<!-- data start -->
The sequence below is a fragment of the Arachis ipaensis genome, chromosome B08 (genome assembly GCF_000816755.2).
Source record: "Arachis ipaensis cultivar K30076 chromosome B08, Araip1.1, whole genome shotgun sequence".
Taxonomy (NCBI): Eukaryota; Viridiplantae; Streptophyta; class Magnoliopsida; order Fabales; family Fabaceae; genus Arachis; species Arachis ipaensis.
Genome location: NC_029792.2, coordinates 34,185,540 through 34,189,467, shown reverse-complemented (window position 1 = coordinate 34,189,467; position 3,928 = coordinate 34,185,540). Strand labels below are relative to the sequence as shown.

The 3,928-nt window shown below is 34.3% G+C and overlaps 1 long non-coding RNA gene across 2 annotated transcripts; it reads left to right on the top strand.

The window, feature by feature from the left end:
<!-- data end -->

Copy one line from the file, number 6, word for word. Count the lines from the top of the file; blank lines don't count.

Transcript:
The window, feature by feature from the left end: